• Source material I’ve identified responding to those themes - can be related pieces of text, but also music, images etc - we have a shared Google Doc to which we both add. This helps us develop a sense of the tone of the writing we are going for in the final piece
  • An idea of overall structure

Anna will then get busy writing away, and as she sends work through, I will work with the performers and dramaturg Tom Cornford to identify the crucial parts of the text to take forward, and feeding back to Anna as the shape of the writing develops. This process of selecting and refining is very important; wherever we use text it has to contribute something to the story-telling, something that we couldn’t achieve through movement alone.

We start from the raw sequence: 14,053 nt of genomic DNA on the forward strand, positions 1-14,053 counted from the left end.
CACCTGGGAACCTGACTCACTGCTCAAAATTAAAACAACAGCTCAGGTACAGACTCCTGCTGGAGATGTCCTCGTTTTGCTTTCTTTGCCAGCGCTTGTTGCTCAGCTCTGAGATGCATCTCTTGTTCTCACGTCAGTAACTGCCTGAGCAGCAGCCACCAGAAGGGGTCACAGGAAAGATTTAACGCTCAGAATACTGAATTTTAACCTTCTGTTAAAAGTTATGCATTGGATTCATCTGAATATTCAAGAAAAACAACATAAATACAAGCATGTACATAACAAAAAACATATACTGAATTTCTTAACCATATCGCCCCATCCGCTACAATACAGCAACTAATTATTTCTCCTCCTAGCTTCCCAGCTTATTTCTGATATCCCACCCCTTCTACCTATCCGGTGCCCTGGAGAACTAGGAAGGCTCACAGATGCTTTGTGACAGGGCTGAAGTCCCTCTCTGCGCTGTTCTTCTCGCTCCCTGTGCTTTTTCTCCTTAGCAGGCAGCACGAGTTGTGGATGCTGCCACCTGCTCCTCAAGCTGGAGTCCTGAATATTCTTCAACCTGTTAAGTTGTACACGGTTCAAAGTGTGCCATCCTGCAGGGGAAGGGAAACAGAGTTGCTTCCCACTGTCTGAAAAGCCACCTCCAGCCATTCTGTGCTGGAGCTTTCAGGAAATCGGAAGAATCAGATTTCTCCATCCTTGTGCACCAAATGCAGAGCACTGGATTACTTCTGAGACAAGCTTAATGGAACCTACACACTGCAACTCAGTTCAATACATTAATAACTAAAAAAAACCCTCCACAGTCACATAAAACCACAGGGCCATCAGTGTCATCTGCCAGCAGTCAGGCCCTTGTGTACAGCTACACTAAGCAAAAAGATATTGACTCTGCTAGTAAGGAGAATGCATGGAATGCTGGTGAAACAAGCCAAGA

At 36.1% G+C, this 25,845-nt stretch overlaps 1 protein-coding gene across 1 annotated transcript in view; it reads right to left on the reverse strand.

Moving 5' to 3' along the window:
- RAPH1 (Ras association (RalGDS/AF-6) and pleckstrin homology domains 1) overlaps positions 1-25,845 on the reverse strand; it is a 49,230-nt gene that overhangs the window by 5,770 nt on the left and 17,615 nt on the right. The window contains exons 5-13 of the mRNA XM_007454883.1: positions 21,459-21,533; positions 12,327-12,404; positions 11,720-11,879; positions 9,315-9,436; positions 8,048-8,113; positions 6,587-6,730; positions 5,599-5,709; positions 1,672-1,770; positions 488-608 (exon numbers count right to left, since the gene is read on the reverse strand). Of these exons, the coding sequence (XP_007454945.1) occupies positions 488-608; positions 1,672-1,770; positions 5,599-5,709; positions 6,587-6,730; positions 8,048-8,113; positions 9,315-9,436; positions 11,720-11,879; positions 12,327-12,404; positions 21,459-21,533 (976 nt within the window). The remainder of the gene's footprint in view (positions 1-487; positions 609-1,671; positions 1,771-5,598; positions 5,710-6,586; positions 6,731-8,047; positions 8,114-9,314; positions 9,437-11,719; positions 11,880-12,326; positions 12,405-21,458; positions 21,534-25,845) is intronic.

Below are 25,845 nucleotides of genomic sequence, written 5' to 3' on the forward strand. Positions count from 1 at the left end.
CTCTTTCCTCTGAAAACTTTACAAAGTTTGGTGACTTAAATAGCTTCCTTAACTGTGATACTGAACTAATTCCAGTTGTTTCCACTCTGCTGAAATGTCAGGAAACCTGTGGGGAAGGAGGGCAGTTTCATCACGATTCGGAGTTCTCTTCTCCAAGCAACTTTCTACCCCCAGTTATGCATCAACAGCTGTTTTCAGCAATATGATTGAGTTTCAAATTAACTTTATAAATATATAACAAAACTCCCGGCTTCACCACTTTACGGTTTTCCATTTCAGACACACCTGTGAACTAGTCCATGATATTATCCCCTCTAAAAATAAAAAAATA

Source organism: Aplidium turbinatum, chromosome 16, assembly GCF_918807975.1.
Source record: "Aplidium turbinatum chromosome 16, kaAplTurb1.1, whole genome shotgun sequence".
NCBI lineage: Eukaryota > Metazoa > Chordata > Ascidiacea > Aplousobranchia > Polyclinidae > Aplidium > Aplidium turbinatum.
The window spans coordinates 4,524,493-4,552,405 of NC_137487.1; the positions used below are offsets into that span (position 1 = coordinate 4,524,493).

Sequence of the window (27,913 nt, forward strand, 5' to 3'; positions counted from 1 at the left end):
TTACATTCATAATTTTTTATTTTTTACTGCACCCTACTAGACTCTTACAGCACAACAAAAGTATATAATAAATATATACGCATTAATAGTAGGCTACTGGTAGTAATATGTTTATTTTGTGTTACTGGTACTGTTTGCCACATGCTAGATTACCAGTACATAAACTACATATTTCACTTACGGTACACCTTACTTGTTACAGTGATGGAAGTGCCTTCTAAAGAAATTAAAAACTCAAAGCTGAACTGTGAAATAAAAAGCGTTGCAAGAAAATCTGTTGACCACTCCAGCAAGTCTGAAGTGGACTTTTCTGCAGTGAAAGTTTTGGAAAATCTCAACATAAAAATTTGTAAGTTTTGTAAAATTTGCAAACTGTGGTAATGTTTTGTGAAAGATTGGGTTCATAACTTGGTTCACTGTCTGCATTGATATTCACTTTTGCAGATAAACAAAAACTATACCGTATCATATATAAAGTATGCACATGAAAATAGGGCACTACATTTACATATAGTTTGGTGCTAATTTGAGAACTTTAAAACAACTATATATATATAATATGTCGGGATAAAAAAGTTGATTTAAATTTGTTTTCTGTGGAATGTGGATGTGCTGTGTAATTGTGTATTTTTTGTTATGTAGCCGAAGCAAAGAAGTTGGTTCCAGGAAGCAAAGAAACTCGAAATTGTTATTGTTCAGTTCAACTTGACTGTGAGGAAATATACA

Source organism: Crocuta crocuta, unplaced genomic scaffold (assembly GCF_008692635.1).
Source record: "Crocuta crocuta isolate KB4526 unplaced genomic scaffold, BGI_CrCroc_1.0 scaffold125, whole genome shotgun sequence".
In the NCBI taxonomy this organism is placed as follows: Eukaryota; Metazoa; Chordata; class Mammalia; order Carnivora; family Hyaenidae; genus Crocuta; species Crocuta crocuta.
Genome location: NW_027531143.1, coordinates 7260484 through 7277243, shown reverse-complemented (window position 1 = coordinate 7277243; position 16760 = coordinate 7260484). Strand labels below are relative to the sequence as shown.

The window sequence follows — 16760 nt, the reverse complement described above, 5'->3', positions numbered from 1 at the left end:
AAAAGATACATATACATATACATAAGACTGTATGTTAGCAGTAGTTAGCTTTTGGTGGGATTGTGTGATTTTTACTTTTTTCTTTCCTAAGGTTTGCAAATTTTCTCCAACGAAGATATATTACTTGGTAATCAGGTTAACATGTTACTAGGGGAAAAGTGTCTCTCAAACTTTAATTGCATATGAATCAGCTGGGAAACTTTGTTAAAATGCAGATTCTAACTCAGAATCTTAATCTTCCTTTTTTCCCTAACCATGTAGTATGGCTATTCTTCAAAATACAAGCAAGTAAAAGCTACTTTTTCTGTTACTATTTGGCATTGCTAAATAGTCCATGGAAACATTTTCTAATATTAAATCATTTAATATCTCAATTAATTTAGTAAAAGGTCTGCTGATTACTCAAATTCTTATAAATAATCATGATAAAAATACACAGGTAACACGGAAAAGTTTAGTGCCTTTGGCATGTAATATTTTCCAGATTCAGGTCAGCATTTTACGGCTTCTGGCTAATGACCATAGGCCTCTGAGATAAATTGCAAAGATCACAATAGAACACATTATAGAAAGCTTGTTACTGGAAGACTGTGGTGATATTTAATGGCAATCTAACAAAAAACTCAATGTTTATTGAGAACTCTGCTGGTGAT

Some of the questions that arose out of/things that we noticed during this session of the AEP Skills Exchange included:

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  • The time it can take to integrate text into the choreographic process; it can be a lengthy process
  • What comes first? Text or movement? Is it best when they can be created simultaneously? In performance, there is a real impact if the movement and text have been developed simultaneously, as this brings an authenticity both to the content and the delivery.
  • Text can be used impressionistically (e.g. through repetition of words and phrases) as well as literally
  • Consider the purpose of the text, and use certain kinds of text for particular kinds of movement
  • Think about the delivery of the text – the tone is really important
  • Dance as a “humanising texture” – it makes the audience aware that the dancers are real people and helps to break down the potential barrier between performer and audience

 

tuning in

Skills Exchange Day 4

Awareness, breath, touch and responsibility

Clare Reynolds